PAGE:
I began my academic career in 1998. I was a Psychology major as an undergraduate and soon realized that discipline was not for me. However, I wanted to graduate in four years, so I stuck with it and made it work for me. I completed an undergraduate thesis with the following title: “Can Men Have PMDD Too?: An Investigation of the Validity of Premenstrual Dysphoric Disorder as a Psychiatric Construct.” At a very basic level, my study could be described as a sociological study of psychology. If you’re curious, men can have PMDD too, if you ignore the menses requirement. It’s my paranoid belief that the DSM creates mental illnesses hand in hand with pharmaceutical companies. It’s all too convenient that the PMDD classification appeared just as Ely Lilly lost their patent for Prozac. Their solution for PMDD?: Prozac renamed and repackaged. The green and beige pill formerly known as Prozac was transformed into a pink and purple pill with the ability to give any woman angelic qualities – hence the new name, Sarafem (as in Seraphim). My mentors in the Psychology department helped me realize I was a sociologist at heart – so Sociology became my new academic pursuit.
Upon graduating with my B.S., I decided to move to Maui and wait tables. When that didn’t happen, I applied to the Master’s program at Middle Tennessee State University. My plan two? I was going to join the Air Force and try to get a job in the Psychological Operations division. Good thing I made it into the program!
While attempting to find my particular passion in Sociology, I worked on three different research topics. Somehow I graduated only one semester behind schedule. I changed topics for legitimate reasons, and if you’re interested, I’ll elaborate in person. Here are the titles of those three papers (the last being my Master’s thesis): “How Women Talk About Sex,” “Globalization, Urban Revitalization, Community Building, and Homicides in a Southeastern City,” and “Women, Children, and Poverty: Public Health Care in the Age of Welfare Reform.” The first was purely qualitative; the second and third were both qualitative and quantitative studies. I received my Master’s degree in December of 2005. January of 2006 I became an adjunct instructor at MTSU. Fall of 2006 marked my first semester as a full-time instructor. As a full-time instructor, I taught five classes each semester, including: Marriage and Family, Sociology of Families, Introductory Sociology, Social Problems, and Gender and Society. Each semester was comprised of three lecture classes and two correspondence courses. In 2008 I received the Best OWL Professor award. OWL stands for “Older Wiser Learners.”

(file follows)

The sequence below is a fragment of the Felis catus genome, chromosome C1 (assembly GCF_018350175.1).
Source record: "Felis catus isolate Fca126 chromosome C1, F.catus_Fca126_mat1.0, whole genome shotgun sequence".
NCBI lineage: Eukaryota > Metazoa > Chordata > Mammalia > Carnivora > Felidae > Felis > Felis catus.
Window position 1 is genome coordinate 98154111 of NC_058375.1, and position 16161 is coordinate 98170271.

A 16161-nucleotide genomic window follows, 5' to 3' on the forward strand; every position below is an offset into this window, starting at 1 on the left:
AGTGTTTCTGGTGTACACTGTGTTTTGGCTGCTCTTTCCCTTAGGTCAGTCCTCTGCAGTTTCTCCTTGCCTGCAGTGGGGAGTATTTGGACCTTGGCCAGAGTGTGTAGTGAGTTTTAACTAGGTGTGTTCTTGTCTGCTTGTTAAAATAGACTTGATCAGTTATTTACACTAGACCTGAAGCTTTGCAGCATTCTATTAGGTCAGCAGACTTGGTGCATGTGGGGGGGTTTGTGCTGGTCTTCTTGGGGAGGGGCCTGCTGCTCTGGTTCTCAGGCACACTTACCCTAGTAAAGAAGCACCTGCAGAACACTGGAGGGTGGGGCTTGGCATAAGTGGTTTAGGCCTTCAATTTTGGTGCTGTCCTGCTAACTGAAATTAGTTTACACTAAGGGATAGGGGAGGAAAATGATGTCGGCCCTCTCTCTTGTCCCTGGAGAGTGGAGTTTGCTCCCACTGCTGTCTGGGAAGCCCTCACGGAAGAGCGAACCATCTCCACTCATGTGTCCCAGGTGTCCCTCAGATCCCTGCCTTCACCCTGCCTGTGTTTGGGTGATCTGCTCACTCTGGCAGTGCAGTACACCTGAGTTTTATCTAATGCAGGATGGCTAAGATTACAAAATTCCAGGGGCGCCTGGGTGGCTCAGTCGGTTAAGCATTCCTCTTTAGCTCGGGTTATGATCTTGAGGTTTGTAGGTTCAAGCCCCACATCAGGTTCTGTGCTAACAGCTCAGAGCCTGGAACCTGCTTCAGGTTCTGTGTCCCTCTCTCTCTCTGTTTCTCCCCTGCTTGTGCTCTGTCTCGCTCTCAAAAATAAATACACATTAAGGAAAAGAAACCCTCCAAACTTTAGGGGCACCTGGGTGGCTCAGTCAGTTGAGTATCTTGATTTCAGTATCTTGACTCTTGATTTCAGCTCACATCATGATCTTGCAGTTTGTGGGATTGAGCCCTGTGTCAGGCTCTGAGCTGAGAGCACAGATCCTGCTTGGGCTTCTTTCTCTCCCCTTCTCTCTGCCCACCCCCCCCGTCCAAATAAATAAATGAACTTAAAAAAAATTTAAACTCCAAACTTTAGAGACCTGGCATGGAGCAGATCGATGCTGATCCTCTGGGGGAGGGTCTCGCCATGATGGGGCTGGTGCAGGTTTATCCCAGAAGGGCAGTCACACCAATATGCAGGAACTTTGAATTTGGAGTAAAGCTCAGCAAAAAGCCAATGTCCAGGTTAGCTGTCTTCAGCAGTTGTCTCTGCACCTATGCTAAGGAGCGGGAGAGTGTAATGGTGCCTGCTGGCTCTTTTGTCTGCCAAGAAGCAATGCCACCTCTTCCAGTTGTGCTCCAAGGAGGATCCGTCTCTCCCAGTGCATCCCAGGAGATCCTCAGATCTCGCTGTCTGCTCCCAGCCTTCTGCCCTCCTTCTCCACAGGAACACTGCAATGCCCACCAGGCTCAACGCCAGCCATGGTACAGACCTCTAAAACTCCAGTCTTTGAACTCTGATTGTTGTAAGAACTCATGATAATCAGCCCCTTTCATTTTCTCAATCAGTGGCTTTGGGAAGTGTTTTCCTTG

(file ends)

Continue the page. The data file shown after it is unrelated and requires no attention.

As you can tell, I’m interested in a variety of topics. I am currently working toward earning my PhD in Sociology at NC State. As part of my assistantship, I teach one course per semester. “Officially” my areas are Global and Social Change and Rural Sociology. I’m interested both academically and personally in farming. My partner, Ben, works as a farmer apprentice (I worked on the farm this summer too) and, as you now know (or already knew), we just began selling our produce Fridays from 7-9 p.m. at Music on the Porch at Seaboard Station.
Ben’s passion for farming has converted me. Before I met him, I never imagined I’d be interested in the farming lifestyle. Although now that I think about it, it makes sense that I do and Ben didn’t have to do anything but talk to me about farming to convert me. We’re in our infancy stages in terms of beginning our lives as farmers and it’s very exciting. For now, I will have to focus most of my time and energy on academics, but I will also be spending time and energy on our farming and produce stand pursuits. Ultimately, I’m interested in creating social change through teaching/learning, community development and growing food.
What else can I tell you? We have an awesome dog, Charlie. He’s a mutt. I think he’s part German Sheppard, Collie, coyote, cat, bear, gazelle and mountain goat. If you ever meet him, you’ll understand my classification. Some of our family activities include: going for walks, gardening (Charlie helps weed), cooking awesome dinners, camping and listening to good music on vinyl. I have more interests and more to say, but I feel I’ve abused the subjectivity of the word “brief”, so I will do as the introductory quote says and STOP.
OK – so I’m not stopping just yet ;). I just wanted to let ya’ll know that we’re going to post on this blog regularly. Ben or I will post a list of the produce we’ll be offering at Seaboard Station for Music on the Porch later this week. We will also post more information about “Ben’s Produce” soon.
Thanks for reading.